The India-Pakistan nuclear weapons tests in May 1998 focused public
concern on the menace of nuclear war. Chretien's willingness to join
other countries in imposing economic sanctions is laudable. However,
the mainstream media continues to mute the vicious and illegal nature
of these weapons, and Canada's role in proliferating nuclear weapons
technology around the world.
The nuclear age opened in August 1945, when the U.S. dropped atomic
bombs on Hiroshima and Nagasaki. The bombings were not only unjustified,
but also totally illegal. International treaties such as the Declaration
of St. Petersburg (1868) and the Hague Convention (1907) had set
limits on the destructiveness of weapons and the use of violence
during war, especially against civilians.
As a result, the bombings became an issue at the International Military
Tribunal for the Far East (the Tokyo trials) conducted shortly after
Radhabinod Pal of India was the only judge from a third world country,
only judge with any background in international
law. He asserted that the U.S. was under grave suspicion for a "crime
against humanity", as the Tokyo Charter defined it as "inhumane
acts against any civilian population." In his dissenting judgment
Pal concluded, "If any indiscriminate destruction of civilian
life and property is still illegitimate in warfare, then, in the
Pacific war, this decision to use the atom bomb is the only near
approach to the directives of the German Emperor during the first
world war and of the Nazi leaders during the second..." Writing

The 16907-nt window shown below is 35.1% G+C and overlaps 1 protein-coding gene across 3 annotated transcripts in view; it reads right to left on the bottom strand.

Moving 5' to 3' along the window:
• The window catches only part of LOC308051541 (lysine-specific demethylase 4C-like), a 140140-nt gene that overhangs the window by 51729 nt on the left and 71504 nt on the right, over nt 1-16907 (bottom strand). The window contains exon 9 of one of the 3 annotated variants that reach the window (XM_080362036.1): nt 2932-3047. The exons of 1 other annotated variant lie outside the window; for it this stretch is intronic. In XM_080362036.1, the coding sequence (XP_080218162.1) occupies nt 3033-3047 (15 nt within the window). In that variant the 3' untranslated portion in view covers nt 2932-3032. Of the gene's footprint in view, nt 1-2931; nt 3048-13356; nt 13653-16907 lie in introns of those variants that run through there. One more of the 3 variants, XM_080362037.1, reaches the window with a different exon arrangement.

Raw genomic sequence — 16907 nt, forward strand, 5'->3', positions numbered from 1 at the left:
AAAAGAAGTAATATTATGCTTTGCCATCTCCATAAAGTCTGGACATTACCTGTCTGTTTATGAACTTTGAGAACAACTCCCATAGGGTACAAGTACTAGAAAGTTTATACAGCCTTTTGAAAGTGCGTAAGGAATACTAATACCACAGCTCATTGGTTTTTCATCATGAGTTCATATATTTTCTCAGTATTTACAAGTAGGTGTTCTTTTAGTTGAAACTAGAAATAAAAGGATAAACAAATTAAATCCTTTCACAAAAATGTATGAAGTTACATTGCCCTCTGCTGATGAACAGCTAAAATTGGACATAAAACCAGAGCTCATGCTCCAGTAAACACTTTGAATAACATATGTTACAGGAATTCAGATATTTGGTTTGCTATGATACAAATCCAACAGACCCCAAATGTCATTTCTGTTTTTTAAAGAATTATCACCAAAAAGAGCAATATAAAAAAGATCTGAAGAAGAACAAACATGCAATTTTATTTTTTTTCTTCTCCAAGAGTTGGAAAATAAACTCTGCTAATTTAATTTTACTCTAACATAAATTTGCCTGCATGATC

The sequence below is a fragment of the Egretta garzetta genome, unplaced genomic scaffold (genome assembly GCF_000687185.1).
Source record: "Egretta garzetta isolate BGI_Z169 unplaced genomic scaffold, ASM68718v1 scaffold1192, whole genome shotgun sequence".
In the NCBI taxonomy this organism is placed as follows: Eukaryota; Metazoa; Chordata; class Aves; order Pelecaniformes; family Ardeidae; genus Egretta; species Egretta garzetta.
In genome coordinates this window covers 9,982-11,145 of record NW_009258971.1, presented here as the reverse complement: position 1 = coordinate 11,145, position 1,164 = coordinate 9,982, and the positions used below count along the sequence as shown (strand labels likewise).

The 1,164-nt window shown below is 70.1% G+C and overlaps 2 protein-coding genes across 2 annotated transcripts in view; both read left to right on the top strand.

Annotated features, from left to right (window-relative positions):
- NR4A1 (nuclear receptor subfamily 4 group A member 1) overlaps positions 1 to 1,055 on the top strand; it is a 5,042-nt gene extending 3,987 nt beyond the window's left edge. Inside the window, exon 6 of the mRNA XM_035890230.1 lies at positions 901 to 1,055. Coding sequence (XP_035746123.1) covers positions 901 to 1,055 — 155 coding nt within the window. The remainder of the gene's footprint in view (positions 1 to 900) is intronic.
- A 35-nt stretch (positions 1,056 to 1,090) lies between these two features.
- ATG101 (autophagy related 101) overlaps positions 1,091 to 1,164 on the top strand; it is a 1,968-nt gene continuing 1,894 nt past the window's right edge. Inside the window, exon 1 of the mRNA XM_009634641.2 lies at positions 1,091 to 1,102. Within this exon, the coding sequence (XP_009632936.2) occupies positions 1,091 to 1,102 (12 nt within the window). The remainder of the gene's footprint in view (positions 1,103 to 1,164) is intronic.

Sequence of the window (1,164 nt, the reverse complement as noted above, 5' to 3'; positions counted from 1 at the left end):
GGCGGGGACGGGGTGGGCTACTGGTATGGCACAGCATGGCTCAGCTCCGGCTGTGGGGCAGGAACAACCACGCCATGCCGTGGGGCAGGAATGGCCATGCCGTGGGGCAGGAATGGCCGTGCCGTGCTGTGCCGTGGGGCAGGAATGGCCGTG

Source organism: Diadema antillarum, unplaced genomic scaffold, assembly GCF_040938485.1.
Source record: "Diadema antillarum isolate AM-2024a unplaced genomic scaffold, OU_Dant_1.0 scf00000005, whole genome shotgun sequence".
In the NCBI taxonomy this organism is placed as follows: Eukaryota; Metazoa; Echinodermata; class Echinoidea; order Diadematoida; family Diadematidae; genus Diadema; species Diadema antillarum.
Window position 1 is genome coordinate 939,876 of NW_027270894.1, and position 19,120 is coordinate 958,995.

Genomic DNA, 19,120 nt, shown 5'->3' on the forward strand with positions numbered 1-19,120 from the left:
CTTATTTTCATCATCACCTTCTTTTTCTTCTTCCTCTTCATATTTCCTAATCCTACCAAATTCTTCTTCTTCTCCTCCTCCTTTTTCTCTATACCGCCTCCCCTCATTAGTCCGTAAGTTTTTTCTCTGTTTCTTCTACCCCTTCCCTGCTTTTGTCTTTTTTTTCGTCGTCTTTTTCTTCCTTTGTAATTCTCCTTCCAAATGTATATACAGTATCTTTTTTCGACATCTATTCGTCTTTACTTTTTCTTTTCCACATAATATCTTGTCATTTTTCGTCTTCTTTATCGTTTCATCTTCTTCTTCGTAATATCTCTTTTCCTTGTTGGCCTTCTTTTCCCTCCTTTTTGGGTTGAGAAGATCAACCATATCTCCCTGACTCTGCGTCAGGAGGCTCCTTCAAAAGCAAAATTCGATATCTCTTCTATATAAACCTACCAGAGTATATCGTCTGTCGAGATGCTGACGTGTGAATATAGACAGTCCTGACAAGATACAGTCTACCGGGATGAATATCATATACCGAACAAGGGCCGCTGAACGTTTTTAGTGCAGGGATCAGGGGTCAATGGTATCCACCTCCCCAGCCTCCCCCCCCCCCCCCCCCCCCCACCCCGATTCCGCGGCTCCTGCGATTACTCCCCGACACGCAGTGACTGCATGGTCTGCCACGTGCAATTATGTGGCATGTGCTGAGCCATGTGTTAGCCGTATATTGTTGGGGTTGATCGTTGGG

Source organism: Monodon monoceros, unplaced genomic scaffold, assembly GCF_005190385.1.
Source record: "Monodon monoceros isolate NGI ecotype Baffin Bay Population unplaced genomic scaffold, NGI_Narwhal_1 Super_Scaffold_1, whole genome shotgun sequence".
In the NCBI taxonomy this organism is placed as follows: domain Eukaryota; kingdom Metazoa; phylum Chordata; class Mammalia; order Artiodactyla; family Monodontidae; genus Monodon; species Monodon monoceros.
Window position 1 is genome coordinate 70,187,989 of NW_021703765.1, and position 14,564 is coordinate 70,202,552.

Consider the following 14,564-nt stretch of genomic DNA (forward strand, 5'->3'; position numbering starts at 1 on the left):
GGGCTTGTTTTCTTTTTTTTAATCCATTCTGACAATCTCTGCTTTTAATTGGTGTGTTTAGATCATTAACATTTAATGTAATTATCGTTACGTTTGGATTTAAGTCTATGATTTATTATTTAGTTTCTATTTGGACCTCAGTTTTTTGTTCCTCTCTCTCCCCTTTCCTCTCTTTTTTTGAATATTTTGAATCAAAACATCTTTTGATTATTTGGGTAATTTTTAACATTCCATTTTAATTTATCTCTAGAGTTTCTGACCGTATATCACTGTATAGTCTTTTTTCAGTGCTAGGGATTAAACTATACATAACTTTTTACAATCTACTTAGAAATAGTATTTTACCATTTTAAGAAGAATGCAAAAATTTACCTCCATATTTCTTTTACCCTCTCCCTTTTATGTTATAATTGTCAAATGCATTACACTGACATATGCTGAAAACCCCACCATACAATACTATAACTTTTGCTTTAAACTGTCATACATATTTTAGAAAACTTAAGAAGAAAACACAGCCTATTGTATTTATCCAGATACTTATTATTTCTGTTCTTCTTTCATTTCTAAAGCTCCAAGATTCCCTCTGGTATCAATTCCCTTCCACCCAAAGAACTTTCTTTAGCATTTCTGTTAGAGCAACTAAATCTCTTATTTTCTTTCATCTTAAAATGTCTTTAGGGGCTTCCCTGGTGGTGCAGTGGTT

twelve years after the Tokyo trials, Justice Roling of the Netherlands
commented, "From the Second World War above all two things are
remembered: the German gas chambers and the American atomic bombings."
1961 the United Nations summed up the law on this issue by declaring "Any
State using nuclear and thermo-nuclear weapons is to be considered
as violating the Charter of the United Nations, as acting contrary
to the laws of humanity and as committing a crime against mankind
and civilization." Despite the illegalities, Canada began funding
nuclear weapons research. In 1946, the Federal government closed
a deal with Imperial Chemical Industries of Great Britain, and the
U.S. based DuPont Corporation. It brought their Canadian personnel
and equipment together at Chalk River to build nuclear reactors.
Canada's first reactors, the NRX and the NRU were plutonium producers.
Their plutonium went directly to the United States and into its nuclear
weapons arsenal. The fact that U.S. nuclear weapons and weapons testing
were the moral and legal equivalent of Nazi gas chambers did not
seem to bother most Canadian scientists and politicians. Nor did
it bother the corporations profiting off the fat publicly subsidized
contracts. Their stance was identical to corporations such as Volkswagen,
BMW, Ford, Bata Shoes, and Knorr Foods that had profited off concentration
camp slave labour.
The public however, was concerned. They began to pressure their
Members of Parliament to find out what was going on at Chalk River.
To protect their fat contracts, corporations began to develop a disinformation
campaign based on the fact that the waste heat from reactors producing
plutonium for weapons could be used to generate electricity. By using
what environmentalists today call co-generation, corporations could
tell the public that they were peaceful electricity producers, while
remaining completely integrated in the weapons complex. It is therefore
no accident that the industry's foreign customers have been primarily
fascist, military-oriented states with long lists of human rights
abuses. These include Argentina, South Korea, Romania, and lately
China. And of course Canada put both India and Pakistan on the path
to nuclear weapons.
In the final analysis we have criminals selling war crimes technology
to other criminals. It is time for the public to express its outrage
over having to subsidize an industry whose end product plutonium
ends up either in criminal weapons or as nuclear waste.